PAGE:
Deception detection plays an important role in the military decision-making process, but detecting
deception is a challenging task. The deception planning process involves a number of human factors. It is
intent-driven where intentions are usually hidden or not easily observable. As a result, in order to detect
deception, any adversary model must have the capability to capture the adversary's intent. This paper
discusses deception detection in multi-agent systems and in adversary modeling. We examined
psychological and cognitive science research on deception and implemented various theories of deception
within our approach. First, in multi-agent expert systems, one detection method uses correlations between
agents to predict reasonable opinions/responses of other agents (Santos & Johnson, 2004). We further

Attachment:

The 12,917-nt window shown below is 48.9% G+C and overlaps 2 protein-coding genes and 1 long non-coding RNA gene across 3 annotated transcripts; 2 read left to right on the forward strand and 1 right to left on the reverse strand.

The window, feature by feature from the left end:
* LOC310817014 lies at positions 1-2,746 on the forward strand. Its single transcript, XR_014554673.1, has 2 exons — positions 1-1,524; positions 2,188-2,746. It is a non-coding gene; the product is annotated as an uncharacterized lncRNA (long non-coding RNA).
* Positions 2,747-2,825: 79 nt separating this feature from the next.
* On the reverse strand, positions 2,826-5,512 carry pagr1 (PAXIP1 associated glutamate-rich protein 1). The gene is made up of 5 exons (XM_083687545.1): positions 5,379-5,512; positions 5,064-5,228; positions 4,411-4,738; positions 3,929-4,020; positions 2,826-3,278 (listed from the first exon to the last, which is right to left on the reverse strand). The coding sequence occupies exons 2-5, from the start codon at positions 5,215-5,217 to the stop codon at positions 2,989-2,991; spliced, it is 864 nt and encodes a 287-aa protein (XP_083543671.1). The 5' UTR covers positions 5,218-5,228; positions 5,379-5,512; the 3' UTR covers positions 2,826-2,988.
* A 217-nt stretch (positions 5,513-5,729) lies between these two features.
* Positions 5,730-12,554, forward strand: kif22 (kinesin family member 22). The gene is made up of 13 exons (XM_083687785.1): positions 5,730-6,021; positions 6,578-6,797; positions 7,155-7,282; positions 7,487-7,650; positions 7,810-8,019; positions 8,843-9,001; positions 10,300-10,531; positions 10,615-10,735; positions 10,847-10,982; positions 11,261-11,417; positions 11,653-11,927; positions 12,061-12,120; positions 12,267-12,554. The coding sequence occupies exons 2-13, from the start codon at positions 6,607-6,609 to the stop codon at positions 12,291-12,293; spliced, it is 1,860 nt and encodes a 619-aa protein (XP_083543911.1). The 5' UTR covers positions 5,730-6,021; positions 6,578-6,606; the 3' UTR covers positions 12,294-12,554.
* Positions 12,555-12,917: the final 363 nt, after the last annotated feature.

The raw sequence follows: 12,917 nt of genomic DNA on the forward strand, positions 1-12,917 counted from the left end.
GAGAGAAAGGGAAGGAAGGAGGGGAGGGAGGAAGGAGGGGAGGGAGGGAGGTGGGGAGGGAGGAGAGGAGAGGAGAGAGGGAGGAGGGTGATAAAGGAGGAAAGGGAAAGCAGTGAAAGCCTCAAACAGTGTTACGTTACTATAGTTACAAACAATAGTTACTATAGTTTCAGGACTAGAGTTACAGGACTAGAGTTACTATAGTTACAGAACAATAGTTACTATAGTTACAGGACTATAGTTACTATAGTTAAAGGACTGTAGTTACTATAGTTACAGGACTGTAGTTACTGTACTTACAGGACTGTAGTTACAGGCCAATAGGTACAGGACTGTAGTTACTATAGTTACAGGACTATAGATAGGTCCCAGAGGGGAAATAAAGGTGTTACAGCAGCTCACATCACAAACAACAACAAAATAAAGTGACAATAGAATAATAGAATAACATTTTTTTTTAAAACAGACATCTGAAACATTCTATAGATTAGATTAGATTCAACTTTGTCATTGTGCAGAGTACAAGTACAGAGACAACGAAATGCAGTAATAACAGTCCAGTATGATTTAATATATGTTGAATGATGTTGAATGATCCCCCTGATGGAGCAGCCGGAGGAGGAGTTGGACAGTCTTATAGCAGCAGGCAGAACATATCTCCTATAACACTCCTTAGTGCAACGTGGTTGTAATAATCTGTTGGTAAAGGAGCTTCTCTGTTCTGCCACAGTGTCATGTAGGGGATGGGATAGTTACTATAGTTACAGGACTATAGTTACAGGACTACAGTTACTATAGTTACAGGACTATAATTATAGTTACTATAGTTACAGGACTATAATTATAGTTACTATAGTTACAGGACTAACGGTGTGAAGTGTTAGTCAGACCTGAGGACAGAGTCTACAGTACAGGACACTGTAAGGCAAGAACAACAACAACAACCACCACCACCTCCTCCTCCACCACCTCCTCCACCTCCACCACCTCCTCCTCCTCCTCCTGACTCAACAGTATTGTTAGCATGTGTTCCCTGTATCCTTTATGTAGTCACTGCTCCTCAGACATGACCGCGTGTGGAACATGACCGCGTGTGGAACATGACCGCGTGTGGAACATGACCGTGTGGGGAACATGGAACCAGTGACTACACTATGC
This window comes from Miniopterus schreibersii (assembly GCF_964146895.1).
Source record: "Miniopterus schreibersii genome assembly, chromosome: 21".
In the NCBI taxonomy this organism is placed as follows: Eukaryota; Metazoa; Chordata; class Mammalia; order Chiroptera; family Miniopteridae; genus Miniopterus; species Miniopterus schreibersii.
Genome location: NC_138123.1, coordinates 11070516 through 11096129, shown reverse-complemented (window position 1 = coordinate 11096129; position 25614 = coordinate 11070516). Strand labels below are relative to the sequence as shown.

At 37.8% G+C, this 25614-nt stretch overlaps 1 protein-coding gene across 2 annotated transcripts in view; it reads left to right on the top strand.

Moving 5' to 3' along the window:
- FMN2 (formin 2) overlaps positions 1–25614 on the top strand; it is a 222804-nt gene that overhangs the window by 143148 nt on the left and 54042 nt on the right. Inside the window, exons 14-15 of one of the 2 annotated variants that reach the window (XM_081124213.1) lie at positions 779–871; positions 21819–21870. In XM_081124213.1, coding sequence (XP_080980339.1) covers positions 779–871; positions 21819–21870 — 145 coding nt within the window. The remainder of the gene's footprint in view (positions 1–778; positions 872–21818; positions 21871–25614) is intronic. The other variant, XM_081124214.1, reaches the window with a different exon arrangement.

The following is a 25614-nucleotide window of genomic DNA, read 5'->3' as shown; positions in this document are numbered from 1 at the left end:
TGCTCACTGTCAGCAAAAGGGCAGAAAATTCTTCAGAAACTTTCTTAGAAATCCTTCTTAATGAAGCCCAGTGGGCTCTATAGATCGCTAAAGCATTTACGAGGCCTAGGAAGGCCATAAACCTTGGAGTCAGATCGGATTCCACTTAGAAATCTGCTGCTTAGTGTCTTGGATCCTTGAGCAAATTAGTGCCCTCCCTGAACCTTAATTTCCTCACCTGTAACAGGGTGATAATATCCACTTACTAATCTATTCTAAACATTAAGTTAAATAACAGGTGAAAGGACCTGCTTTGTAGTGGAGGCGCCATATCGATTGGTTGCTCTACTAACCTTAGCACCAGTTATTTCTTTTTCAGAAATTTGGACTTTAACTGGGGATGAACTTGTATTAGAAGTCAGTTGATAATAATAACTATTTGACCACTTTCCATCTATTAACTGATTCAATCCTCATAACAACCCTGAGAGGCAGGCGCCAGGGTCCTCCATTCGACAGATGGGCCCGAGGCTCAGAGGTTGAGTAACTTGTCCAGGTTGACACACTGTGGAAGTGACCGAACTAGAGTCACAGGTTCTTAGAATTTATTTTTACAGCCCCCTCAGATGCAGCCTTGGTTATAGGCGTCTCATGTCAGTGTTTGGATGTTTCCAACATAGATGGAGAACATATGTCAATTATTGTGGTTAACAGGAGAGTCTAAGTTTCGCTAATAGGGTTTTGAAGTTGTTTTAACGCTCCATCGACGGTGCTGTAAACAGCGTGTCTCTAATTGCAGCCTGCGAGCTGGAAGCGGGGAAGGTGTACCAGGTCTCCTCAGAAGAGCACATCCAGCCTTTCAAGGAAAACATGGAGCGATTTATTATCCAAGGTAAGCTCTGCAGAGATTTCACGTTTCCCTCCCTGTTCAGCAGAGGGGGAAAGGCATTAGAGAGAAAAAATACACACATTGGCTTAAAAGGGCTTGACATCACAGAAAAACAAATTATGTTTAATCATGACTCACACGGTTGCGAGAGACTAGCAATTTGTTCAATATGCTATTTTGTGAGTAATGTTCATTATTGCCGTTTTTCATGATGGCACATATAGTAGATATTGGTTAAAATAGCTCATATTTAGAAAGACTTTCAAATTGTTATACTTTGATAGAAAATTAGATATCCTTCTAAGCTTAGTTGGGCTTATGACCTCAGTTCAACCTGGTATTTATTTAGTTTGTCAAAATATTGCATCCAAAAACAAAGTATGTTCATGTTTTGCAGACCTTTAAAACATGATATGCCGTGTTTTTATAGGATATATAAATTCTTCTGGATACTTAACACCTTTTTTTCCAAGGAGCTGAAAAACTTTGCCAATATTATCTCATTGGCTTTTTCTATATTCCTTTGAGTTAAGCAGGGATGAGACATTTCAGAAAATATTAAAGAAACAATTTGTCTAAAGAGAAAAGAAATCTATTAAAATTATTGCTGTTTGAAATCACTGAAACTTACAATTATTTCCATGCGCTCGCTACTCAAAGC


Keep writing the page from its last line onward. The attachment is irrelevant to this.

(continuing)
explore this idea and present studies that show the impact of different factors on detection success rate.
Second, from adversary modeling, our detection method focuses on inferring adversary intent. By
combining deception "branches" with intent inference models, we can estimate an adversary's deceptive
activities and at the same time enhance intent inference. Two major kinds of deceptions are developed in
this approach in different fashions. Simulative deception attempts to find inconsistency in observables,
while dissimulative deception emphasizes the inference of enemy intentions.